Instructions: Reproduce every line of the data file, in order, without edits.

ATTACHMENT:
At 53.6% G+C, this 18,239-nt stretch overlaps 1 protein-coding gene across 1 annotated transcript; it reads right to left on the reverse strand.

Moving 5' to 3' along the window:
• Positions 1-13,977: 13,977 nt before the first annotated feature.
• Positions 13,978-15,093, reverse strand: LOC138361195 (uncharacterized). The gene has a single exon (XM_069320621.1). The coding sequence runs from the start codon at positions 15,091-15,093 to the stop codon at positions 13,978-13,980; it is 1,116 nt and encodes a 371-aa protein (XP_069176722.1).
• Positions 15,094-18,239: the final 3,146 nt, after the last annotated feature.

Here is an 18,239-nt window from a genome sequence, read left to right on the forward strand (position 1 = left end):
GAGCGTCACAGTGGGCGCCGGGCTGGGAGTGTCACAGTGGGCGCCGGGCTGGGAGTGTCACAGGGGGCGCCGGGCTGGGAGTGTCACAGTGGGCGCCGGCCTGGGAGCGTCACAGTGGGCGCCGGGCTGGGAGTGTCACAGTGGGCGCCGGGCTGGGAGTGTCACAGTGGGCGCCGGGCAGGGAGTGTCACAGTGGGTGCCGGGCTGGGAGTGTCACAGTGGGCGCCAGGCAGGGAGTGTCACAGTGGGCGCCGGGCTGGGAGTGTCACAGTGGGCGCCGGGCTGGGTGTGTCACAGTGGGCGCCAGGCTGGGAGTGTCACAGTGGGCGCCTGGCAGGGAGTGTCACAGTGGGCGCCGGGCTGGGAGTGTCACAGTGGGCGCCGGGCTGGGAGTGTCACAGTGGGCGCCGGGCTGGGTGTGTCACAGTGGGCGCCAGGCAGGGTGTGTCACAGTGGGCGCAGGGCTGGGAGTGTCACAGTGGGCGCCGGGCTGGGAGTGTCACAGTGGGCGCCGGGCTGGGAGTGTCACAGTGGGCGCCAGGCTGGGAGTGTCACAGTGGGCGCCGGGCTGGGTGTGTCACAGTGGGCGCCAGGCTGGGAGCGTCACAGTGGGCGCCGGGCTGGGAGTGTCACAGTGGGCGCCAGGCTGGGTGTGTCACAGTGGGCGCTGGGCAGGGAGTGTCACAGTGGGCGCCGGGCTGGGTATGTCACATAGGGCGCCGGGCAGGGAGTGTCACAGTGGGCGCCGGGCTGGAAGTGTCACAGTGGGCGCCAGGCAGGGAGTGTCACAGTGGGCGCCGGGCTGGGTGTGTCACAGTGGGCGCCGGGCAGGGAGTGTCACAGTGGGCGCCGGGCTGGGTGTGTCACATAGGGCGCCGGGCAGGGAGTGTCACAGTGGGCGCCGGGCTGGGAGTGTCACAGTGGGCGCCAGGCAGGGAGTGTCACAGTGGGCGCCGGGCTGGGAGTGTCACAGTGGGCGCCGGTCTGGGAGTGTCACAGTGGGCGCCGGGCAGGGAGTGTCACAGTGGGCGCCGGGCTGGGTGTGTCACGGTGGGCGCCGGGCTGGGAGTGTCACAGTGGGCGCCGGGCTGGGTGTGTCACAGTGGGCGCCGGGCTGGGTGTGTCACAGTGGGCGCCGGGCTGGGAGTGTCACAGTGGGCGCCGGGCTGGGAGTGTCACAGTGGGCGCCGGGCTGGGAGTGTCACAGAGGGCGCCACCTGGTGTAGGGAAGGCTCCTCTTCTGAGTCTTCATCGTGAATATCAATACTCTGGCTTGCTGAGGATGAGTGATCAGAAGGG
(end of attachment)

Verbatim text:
At 53.6% G+C, this 18,239-nt stretch overlaps 1 protein-coding gene across 1 annotated transcript; it reads right to left on the reverse strand.

Moving 5' to 3' along the window:
• Positions 1-13,977: 13,977 nt before the first annotated feature.
• Positions 13,978-15,093, reverse strand: LOC138361195 (uncharacterized). The gene has a single exon (XM_069320621.1). The coding sequence runs from the start codon at positions 15,091-15,093 to the stop codon at positions 13,978-13,980; it is 1,116 nt and encodes a 371-aa protein (XP_069176722.1).
• Positions 15,094-18,239: the final 3,146 nt, after the last annotated feature.

Here is an 18,239-nt window from a genome sequence, read left to right on the forward strand (position 1 = left end):
GAGCGTCACAGTGGGCGCCGGGCTGGGAGTGTCACAGTGGGCGCCGGGCTGGGAGTGTCACAGGGGGCGCCGGGCTGGGAGTGTCACAGTGGGCGCCGGCCTGGGAGCGTCACAGTGGGCGCCGGGCTGGGAGTGTCACAGTGGGCGCCGGGCTGGGAGTGTCACAGTGGGCGCCGGGCAGGGAGTGTCACAGTGGGTGCCGGGCTGGGAGTGTCACAGTGGGCGCCAGGCAGGGAGTGTCACAGTGGGCGCCGGGCTGGGAGTGTCACAGTGGGCGCCGGGCTGGGTGTGTCACAGTGGGCGCCAGGCTGGGAGTGTCACAGTGGGCGCCTGGCAGGGAGTGTCACAGTGGGCGCCGGGCTGGGAGTGTCACAGTGGGCGCCGGGCTGGGAGTGTCACAGTGGGCGCCGGGCTGGGTGTGTCACAGTGGGCGCCAGGCAGGGTGTGTCACAGTGGGCGCAGGGCTGGGAGTGTCACAGTGGGCGCCGGGCTGGGAGTGTCACAGTGGGCGCCGGGCTGGGAGTGTCACAGTGGGCGCCAGGCTGGGAGTGTCACAGTGGGCGCCGGGCTGGGTGTGTCACAGTGGGCGCCAGGCTGGGAGCGTCACAGTGGGCGCCGGGCTGGGAGTGTCACAGTGGGCGCCAGGCTGGGTGTGTCACAGTGGGCGCTGGGCAGGGAGTGTCACAGTGGGCGCCGGGCTGGGTATGTCACATAGGGCGCCGGGCAGGGAGTGTCACAGTGGGCGCCGGGCTGGAAGTGTCACAGTGGGCGCCAGGCAGGGAGTGTCACAGTGGGCGCCGGGCTGGGTGTGTCACAGTGGGCGCCGGGCAGGGAGTGTCACAGTGGGCGCCGGGCTGGGTGTGTCACATAGGGCGCCGGGCAGGGAGTGTCACAGTGGGCGCCGGGCTGGGAGTGTCACAGTGGGCGCCAGGCAGGGAGTGTCACAGTGGGCGCCGGGCTGGGAGTGTCACAGTGGGCGCCGGTCTGGGAGTGTCACAGTGGGCGCCGGGCAGGGAGTGTCACAGTGGGCGCCGGGCTGGGTGTGTCACGGTGGGCGCCGGGCTGGGAGTGTCACAGTGGGCGCCGGGCTGGGTGTGTCACAGTGGGCGCCGGGCTGGGTGTGTCACAGTGGGCGCCGGGCTGGGAGTGTCACAGTGGGCGCCGGGCTGGGAGTGTCACAGTGGGCGCCGGGCTGGGAGTGTCACAGAGGGCGCCACCTGGTGTAGGGAAGGCTCCTCTTCTGAGTCTTCATCGTGAATATCAATACTCTGGCTTGCTGAGGATGAGTGATCAGAAGGG